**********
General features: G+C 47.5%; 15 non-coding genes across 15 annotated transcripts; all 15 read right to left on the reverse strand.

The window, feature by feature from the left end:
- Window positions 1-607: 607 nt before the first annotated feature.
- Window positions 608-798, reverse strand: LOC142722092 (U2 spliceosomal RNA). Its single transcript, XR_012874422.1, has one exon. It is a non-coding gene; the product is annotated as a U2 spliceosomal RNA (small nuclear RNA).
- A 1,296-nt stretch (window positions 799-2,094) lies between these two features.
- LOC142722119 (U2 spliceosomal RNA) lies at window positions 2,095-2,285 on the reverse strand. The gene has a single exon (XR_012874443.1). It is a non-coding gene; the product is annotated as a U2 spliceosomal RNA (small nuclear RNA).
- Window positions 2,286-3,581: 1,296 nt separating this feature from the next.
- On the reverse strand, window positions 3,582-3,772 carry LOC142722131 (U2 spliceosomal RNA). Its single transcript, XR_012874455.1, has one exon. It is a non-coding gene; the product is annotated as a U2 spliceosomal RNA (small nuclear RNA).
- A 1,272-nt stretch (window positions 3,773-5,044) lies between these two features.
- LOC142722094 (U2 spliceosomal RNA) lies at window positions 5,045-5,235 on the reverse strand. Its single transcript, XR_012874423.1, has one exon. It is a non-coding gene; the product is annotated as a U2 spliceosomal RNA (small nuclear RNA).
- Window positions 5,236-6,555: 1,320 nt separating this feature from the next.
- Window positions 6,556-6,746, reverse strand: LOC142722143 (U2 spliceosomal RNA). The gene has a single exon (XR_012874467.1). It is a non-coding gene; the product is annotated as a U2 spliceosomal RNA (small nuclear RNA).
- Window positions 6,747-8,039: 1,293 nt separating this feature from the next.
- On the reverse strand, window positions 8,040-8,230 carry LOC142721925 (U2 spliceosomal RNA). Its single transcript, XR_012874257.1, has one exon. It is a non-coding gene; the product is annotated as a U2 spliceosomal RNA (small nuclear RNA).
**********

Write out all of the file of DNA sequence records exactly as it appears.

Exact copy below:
General features: G+C 47.5%; 15 non-coding genes across 15 annotated transcripts; all 15 read right to left on the reverse strand.

The window, feature by feature from the left end:
- Window positions 1-607: 607 nt before the first annotated feature.
- Window positions 608-798, reverse strand: LOC142722092 (U2 spliceosomal RNA). Its single transcript, XR_012874422.1, has one exon. It is a non-coding gene; the product is annotated as a U2 spliceosomal RNA (small nuclear RNA).
- A 1,296-nt stretch (window positions 799-2,094) lies between these two features.
- LOC142722119 (U2 spliceosomal RNA) lies at window positions 2,095-2,285 on the reverse strand. The gene has a single exon (XR_012874443.1). It is a non-coding gene; the product is annotated as a U2 spliceosomal RNA (small nuclear RNA).
- Window positions 2,286-3,581: 1,296 nt separating this feature from the next.
- On the reverse strand, window positions 3,582-3,772 carry LOC142722131 (U2 spliceosomal RNA). Its single transcript, XR_012874455.1, has one exon. It is a non-coding gene; the product is annotated as a U2 spliceosomal RNA (small nuclear RNA).
- A 1,272-nt stretch (window positions 3,773-5,044) lies between these two features.
- LOC142722094 (U2 spliceosomal RNA) lies at window positions 5,045-5,235 on the reverse strand. Its single transcript, XR_012874423.1, has one exon. It is a non-coding gene; the product is annotated as a U2 spliceosomal RNA (small nuclear RNA).
- Window positions 5,236-6,555: 1,320 nt separating this feature from the next.
- Window positions 6,556-6,746, reverse strand: LOC142722143 (U2 spliceosomal RNA). The gene has a single exon (XR_012874467.1). It is a non-coding gene; the product is annotated as a U2 spliceosomal RNA (small nuclear RNA).
- Window positions 6,747-8,039: 1,293 nt separating this feature from the next.
- On the reverse strand, window positions 8,040-8,230 carry LOC142721925 (U2 spliceosomal RNA). Its single transcript, XR_012874257.1, has one exon. It is a non-coding gene; the product is annotated as a U2 spliceosomal RNA (small nuclear RNA).